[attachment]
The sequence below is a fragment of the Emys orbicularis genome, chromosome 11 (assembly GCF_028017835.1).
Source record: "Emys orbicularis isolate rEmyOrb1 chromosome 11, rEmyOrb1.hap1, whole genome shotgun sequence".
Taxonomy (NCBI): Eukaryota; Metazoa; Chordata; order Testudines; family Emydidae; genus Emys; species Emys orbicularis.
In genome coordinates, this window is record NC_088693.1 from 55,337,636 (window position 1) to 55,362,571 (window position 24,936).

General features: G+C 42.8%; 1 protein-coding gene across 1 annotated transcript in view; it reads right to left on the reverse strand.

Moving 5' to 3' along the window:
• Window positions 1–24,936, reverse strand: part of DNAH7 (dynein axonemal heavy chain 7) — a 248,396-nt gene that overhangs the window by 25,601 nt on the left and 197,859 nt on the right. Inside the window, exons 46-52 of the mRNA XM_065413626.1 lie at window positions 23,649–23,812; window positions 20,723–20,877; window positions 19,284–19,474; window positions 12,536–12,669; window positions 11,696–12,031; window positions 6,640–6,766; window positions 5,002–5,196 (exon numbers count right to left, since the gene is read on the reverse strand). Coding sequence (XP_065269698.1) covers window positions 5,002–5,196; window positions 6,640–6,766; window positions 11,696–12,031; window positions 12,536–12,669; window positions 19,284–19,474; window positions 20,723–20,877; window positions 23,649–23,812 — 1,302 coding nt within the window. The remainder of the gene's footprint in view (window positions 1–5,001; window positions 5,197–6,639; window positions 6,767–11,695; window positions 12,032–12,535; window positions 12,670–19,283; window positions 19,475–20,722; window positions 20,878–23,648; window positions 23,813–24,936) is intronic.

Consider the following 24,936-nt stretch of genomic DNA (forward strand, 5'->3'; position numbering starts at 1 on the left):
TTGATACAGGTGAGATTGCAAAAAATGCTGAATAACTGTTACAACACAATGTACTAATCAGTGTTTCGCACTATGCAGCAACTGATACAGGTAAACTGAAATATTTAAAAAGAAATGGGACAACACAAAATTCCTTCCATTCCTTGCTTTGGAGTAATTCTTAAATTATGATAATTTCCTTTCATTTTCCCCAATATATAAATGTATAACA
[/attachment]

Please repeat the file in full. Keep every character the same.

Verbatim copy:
The sequence below is a fragment of the Emys orbicularis genome, chromosome 11 (assembly GCF_028017835.1).
Source record: "Emys orbicularis isolate rEmyOrb1 chromosome 11, rEmyOrb1.hap1, whole genome shotgun sequence".
Taxonomy (NCBI): Eukaryota; Metazoa; Chordata; order Testudines; family Emydidae; genus Emys; species Emys orbicularis.
In genome coordinates, this window is record NC_088693.1 from 55,337,636 (window position 1) to 55,362,571 (window position 24,936).

General features: G+C 42.8%; 1 protein-coding gene across 1 annotated transcript in view; it reads right to left on the reverse strand.

Moving 5' to 3' along the window:
• Window positions 1–24,936, reverse strand: part of DNAH7 (dynein axonemal heavy chain 7) — a 248,396-nt gene that overhangs the window by 25,601 nt on the left and 197,859 nt on the right. Inside the window, exons 46-52 of the mRNA XM_065413626.1 lie at window positions 23,649–23,812; window positions 20,723–20,877; window positions 19,284–19,474; window positions 12,536–12,669; window positions 11,696–12,031; window positions 6,640–6,766; window positions 5,002–5,196 (exon numbers count right to left, since the gene is read on the reverse strand). Coding sequence (XP_065269698.1) covers window positions 5,002–5,196; window positions 6,640–6,766; window positions 11,696–12,031; window positions 12,536–12,669; window positions 19,284–19,474; window positions 20,723–20,877; window positions 23,649–23,812 — 1,302 coding nt within the window. The remainder of the gene's footprint in view (window positions 1–5,001; window positions 5,197–6,639; window positions 6,767–11,695; window positions 12,032–12,535; window positions 12,670–19,283; window positions 19,475–20,722; window positions 20,878–23,648; window positions 23,813–24,936) is intronic.

Consider the following 24,936-nt stretch of genomic DNA (forward strand, 5'->3'; position numbering starts at 1 on the left):
TTGATACAGGTGAGATTGCAAAAAATGCTGAATAACTGTTACAACACAATGTACTAATCAGTGTTTCGCACTATGCAGCAACTGATACAGGTAAACTGAAATATTTAAAAAGAAATGGGACAACACAAAATTCCTTCCATTCCTTGCTTTGGAGTAATTCTTAAATTATGATAATTTCCTTTCATTTTCCCCAATATATAAATGTATAACA